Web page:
- Gibberish: A human response will contain brand names, proper nouns or misspellings, but generally track toward a cogent response.
- Skipping recall questions: While AI can sufficiently predict the next word in a sequence, they are unable to replicate personal memories.
These data checks can be subjective — that’s the point. Now more than ever, we need to be skeptical of data and build systems to standardize quality. By applying a point system to these traits, researchers can compile a composite score and eliminate low-quality data before it moves on to the next layer of checks.
Look at the quality behind the data
With the rise of human-like AI, bots can slip through the cracks through quality scores alone. This is why it’s imperative to layer these signals with data around the output itself. Real people take time to read, re-read and analyze before responding; bad actors often don’t, which is why it’s important to look at the response level to understand trends of bad actors.
Factors like time to response, repetition and insightfulness can go beyond the surface level to deeply analyze the nature of the responses. If responses are too fast, or nearly identical responses are documented across one survey (or multiple), that can be a tell-tale sign of low-quality data. Finally, going beyond nonsensical responses to identify the factors that make an insightful response — by looking critically at the length of the response and the string or count of adjectives — can weed out the lowest-quality responses.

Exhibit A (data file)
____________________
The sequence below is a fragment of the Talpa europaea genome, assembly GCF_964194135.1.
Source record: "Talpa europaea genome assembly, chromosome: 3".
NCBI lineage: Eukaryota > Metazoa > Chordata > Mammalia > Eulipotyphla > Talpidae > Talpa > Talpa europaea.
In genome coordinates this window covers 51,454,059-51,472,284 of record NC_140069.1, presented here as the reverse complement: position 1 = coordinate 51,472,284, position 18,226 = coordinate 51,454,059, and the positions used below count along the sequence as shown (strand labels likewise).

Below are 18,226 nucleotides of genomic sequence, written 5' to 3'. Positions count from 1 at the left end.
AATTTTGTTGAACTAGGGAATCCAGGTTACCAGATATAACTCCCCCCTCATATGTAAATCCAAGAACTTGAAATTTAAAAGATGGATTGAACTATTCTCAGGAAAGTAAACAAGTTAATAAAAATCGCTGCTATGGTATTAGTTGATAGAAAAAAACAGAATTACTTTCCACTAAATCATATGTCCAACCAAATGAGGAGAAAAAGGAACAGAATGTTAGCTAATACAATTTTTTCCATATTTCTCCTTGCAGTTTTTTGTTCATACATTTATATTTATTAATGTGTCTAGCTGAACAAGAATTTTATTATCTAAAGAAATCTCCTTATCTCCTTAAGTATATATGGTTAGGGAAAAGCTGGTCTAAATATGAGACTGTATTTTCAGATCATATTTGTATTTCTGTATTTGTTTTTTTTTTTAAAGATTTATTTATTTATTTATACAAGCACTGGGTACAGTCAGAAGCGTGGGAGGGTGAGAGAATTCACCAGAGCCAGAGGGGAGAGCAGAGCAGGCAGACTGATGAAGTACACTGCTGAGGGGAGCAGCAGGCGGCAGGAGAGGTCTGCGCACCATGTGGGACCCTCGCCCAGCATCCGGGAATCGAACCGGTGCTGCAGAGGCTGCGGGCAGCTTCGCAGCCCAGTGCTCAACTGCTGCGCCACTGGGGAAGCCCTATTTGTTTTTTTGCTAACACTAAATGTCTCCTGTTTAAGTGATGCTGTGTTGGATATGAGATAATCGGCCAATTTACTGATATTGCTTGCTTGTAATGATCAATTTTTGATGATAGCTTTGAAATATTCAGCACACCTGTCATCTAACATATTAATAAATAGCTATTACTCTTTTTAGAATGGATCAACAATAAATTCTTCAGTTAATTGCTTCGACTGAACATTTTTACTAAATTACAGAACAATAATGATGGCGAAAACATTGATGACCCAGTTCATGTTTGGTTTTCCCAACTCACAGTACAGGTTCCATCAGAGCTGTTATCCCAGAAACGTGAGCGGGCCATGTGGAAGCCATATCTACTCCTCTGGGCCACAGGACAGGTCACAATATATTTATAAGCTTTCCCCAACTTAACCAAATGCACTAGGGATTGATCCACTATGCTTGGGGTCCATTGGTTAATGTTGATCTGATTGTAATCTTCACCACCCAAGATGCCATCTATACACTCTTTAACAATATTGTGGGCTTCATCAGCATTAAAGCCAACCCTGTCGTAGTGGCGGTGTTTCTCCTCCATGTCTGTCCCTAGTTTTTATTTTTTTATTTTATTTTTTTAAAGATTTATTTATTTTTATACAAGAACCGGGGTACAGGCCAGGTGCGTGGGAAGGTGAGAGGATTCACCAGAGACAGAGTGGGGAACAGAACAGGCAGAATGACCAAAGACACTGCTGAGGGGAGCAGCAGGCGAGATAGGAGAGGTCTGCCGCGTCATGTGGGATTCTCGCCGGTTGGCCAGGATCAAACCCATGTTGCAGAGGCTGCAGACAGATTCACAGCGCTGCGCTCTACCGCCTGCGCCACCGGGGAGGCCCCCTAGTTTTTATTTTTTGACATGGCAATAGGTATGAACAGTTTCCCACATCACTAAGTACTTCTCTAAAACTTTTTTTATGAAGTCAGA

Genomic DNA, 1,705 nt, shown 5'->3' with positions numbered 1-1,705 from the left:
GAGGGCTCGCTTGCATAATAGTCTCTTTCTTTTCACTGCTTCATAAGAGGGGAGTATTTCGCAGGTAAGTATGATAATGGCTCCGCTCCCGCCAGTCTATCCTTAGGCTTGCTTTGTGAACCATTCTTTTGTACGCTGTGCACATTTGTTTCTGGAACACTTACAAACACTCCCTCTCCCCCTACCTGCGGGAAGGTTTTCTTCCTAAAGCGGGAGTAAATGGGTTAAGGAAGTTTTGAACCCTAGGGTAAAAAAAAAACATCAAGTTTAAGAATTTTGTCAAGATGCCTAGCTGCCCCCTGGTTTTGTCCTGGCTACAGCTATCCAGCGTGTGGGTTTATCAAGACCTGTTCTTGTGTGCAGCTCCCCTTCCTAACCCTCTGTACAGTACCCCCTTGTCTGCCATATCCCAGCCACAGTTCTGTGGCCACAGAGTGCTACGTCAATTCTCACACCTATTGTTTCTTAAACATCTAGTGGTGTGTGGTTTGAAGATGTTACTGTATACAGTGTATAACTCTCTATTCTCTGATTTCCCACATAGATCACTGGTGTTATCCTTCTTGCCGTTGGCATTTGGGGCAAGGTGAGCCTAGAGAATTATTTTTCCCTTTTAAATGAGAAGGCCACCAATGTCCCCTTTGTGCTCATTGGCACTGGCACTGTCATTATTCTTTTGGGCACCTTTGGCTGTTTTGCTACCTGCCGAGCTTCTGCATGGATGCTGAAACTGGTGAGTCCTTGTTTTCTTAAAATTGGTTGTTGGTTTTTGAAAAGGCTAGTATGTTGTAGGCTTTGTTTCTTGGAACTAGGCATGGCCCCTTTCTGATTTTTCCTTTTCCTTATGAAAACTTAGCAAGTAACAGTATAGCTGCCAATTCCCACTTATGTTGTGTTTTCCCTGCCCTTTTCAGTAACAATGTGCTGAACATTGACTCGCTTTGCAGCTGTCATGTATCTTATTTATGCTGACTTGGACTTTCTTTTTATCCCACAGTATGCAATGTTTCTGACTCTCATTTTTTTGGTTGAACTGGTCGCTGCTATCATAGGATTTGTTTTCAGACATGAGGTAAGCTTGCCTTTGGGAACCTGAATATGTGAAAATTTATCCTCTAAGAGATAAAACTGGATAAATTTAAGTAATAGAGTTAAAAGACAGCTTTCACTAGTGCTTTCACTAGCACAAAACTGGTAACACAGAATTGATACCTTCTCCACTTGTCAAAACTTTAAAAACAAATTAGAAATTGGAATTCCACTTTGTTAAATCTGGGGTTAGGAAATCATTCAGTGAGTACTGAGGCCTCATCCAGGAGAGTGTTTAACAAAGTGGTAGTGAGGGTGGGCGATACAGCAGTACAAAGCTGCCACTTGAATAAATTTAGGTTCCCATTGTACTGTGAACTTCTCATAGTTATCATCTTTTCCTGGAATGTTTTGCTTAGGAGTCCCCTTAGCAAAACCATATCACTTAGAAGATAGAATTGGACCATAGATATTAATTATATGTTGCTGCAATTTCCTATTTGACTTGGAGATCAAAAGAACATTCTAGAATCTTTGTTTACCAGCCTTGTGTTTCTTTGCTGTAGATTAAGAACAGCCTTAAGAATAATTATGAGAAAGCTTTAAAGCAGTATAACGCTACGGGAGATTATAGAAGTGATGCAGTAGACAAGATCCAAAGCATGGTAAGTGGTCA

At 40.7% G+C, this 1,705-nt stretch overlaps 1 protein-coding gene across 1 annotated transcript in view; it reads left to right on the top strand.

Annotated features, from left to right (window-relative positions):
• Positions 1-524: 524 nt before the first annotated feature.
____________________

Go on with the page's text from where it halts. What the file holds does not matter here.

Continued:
By looking beyond the obvious data, we can establish trends and build a consistent model of high-quality data.
Get AI to do your cleaning for you
Ensuring high-quality data isn’t a “set and forget it” process; it requires consistently moderating and ingesting good — and bad — data to hit the moving target that is data quality. Humans play an integral role in this flywheel, where they set the system and then sit above the data to spot patterns that influence the standard, then feed these features back into the model, including the rejected items.
Your existing data isn’t immune, either. Existent data shouldn’t be set in stone, but rather subject to the same rigorous standards as new data. By regularly cleaning normative databases and historic benchmarks, you can ensure that every new piece of data is measured against a high-quality comparison point, unlocking more agile and confident decision-making at scale.
Once these scores are in-hand, this methodology can be scaled across regions to identify high-risk markets where manual intervention could be needed.
Fight nefarious AI with good AI
The market research industry is at a crossroads; data quality is worsening, and bots will soon constitute an even larger share of internet traffic. It won’t be long and researchers should act fast.
But the solution is to fight nefarious AI with good AI. This will allow for a virtuous flywheel to spin; the system gets smarter as more data is ingested by the models. The result is an ongoing improvement in data quality. More importantly, it means that companies can have confidence in their market research to make much better strategic decisions.
Jack Millership is the data expertise lead at Zappi.